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Oct 15, 2009


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An oblique comment on two of the books on your reading list.

The Next 100 years. How absurdly pretentious could anyone be in writing a book about the next 100 years.

Imagine if this book was published in 1909 when Europe was full of hubristic arrogance and confidence. All of which was shattered with the advent of the First World War.

Plus look at all the changes ever since. And even all the changes brought about by the micro-electronic revolutions of the past decades. The internet and cell-phones for instance have totally transformed the world.

Gods Battalions. The title is absurd.

As though the all-loving Divine Person who Shines His/Her Radiant Light equally on all beings, including the very worst human beings, would have/create "battalions" to slaughter people---or cheered on the sidelines while the slaughters were being done.

Such an idea is really an extension of the psychotic split in the authors own heart.

There may of course be some validity in the arguments he proffers re the motivations of the various key players in this awful period of prolonged carnage.

Jesus of course would have been weeping in the midst of ALL of these slaughters..

Michael W. Kruse

On the other hand, predicting events 100 years hence means no one will be around to say "I told you so" when its all wrong. :-) Actually books like these that project current trends and anticipated developments are good thought experiments that can give creative insight ... not prophecy's to live our lives by.

"God's Battalions" is how the Crusaders came to see themselves ... and that is the author's interest. He is challenging the thesis that the Muslims in Palestine were a peace-loving community besieged by blood thirsty Christians seeking colonization. That is anachronistic. There was plenty of blood thirsty violence on all sides but warped as their tactics were, they believed they were on a noble mission that had little to with colonization. I'll probably review the book next week.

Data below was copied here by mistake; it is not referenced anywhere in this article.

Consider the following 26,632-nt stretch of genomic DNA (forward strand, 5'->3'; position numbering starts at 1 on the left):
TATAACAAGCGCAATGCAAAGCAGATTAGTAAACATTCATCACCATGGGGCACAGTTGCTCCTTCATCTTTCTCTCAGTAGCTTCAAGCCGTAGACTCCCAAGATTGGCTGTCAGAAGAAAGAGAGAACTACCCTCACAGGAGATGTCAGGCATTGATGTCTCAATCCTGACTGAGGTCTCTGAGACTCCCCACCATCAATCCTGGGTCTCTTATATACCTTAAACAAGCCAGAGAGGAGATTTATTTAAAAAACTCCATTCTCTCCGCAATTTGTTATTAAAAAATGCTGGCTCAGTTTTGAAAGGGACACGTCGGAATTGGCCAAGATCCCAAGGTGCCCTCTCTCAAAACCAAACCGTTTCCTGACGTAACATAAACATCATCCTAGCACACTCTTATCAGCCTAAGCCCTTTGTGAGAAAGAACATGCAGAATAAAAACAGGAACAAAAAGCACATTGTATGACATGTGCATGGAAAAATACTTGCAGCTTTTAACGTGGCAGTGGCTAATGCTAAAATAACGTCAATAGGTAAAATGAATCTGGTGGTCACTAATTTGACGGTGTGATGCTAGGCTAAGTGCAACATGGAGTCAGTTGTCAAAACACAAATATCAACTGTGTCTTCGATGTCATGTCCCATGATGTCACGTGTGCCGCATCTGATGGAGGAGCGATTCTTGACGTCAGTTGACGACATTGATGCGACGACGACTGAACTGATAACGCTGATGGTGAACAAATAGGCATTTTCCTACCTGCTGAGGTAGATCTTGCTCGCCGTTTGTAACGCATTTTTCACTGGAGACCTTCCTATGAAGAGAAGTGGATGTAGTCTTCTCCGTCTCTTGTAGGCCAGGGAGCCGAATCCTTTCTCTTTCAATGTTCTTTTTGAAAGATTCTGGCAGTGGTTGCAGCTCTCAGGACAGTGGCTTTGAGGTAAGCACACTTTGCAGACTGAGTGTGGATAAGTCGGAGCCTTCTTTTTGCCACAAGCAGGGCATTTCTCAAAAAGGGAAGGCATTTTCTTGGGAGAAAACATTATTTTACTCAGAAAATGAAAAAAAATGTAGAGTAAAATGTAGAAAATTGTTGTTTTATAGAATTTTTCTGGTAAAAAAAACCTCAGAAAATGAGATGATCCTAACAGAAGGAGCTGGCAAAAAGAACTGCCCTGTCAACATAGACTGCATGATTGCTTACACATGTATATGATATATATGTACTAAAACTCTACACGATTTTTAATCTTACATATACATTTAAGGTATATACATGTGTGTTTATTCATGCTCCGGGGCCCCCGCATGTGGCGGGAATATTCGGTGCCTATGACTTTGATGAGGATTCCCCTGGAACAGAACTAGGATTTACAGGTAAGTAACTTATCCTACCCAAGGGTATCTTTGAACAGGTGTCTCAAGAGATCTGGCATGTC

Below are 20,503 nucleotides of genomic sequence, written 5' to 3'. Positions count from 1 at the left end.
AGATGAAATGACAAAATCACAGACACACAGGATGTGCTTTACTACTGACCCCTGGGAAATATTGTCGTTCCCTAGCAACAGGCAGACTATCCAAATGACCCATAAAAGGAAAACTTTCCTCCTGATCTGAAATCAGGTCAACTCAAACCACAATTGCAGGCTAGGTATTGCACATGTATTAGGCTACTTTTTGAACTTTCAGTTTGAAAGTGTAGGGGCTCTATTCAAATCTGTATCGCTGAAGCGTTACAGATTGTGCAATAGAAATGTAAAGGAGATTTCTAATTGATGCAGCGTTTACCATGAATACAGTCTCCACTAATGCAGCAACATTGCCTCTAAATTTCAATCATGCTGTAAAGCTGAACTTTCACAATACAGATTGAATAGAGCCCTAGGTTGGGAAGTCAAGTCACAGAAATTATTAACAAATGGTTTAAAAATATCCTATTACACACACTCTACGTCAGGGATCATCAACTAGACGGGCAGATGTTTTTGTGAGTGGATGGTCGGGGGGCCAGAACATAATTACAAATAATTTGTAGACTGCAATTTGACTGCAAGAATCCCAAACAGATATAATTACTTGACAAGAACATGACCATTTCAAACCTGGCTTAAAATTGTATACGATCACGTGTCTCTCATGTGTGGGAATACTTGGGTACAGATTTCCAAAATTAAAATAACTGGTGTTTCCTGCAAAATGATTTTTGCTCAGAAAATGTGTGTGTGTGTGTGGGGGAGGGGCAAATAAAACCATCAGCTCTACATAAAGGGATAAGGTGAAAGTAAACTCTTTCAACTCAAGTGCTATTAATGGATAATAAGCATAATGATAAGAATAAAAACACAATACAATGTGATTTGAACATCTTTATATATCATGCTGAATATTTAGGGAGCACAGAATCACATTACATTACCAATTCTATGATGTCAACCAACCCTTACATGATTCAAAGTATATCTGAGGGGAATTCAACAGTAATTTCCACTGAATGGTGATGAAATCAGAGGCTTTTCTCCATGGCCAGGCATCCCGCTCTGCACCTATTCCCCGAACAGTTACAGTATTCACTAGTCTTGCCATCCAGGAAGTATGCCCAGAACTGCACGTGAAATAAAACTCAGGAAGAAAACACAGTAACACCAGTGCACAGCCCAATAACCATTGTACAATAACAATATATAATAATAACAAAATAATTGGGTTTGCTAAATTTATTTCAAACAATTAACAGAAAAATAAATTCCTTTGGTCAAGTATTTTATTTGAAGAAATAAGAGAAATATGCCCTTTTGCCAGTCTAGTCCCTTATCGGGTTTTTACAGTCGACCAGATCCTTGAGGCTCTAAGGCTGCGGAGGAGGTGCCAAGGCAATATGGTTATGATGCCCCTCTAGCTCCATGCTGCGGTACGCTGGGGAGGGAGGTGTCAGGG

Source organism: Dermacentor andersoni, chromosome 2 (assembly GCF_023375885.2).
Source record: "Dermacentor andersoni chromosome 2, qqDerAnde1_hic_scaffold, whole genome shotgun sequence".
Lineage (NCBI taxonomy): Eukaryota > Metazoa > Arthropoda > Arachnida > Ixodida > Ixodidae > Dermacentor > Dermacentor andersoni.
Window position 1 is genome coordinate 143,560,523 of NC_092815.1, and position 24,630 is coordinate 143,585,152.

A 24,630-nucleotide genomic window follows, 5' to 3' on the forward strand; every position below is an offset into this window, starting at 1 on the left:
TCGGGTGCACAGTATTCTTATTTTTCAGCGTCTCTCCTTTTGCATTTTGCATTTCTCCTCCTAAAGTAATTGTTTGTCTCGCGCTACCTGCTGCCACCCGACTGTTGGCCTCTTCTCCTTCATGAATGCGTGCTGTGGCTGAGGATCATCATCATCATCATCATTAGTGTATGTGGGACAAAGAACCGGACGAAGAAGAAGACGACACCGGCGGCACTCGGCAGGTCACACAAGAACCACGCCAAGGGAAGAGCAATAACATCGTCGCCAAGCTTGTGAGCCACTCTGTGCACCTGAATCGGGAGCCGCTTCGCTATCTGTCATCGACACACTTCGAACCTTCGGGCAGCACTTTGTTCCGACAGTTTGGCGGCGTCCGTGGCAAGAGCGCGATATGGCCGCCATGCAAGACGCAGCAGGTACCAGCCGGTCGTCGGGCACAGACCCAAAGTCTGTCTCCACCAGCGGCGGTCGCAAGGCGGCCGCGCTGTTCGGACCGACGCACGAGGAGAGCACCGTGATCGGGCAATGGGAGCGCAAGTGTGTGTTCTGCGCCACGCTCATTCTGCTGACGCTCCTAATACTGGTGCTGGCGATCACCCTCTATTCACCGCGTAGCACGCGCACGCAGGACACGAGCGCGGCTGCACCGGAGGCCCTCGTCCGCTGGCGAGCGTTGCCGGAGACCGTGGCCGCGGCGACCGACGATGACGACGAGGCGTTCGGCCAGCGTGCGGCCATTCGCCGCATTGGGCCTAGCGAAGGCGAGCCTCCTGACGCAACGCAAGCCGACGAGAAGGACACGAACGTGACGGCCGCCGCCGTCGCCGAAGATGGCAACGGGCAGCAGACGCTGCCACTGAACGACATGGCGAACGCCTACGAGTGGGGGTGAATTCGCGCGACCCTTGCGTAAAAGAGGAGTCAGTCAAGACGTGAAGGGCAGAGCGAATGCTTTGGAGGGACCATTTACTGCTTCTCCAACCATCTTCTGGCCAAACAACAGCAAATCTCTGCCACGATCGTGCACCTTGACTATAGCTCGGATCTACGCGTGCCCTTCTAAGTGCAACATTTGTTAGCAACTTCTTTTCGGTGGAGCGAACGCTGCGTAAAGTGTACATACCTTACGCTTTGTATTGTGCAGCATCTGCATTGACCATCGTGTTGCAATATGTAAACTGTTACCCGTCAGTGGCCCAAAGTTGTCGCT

John, the use of "god's battalions" in the title does not mean that the author belives these miliraty units were in fact, sanctioned by the divine in anyway. It's a provocative title is all .. . take it ease. . .

Earl Tiflrod

I once taught history at Grove City College where Ronald Reagan is held in highest regard and there are economists who belive there are Biblical roots for free market economics. In fact, a dean once instructed everyone teaching the required basic course, Humanities 101, to conclude with a lesson on "The Biblical Roots of Free Market Economics." Orders are orders, so I as the course concluded with a lecture on the American and French Revolutions, I inserted a section on "Biblical Roots of Free Market Economics" followed by a section on "Biblical Roots of Socialism." I concluded with, God is not an economist. When we get to heaven, only question we have to get right is "Do you know Jesus Christ and what think you of Him?" not "Did you know Theodore von Mises and what thought you of him?" "In fact," I told my class, "if and when I get to heaven I expect to find Democrats and Republicans, free market entrepreneurs and socialists, perhaps even a dyed in the wool communist or two." Earl Tilford

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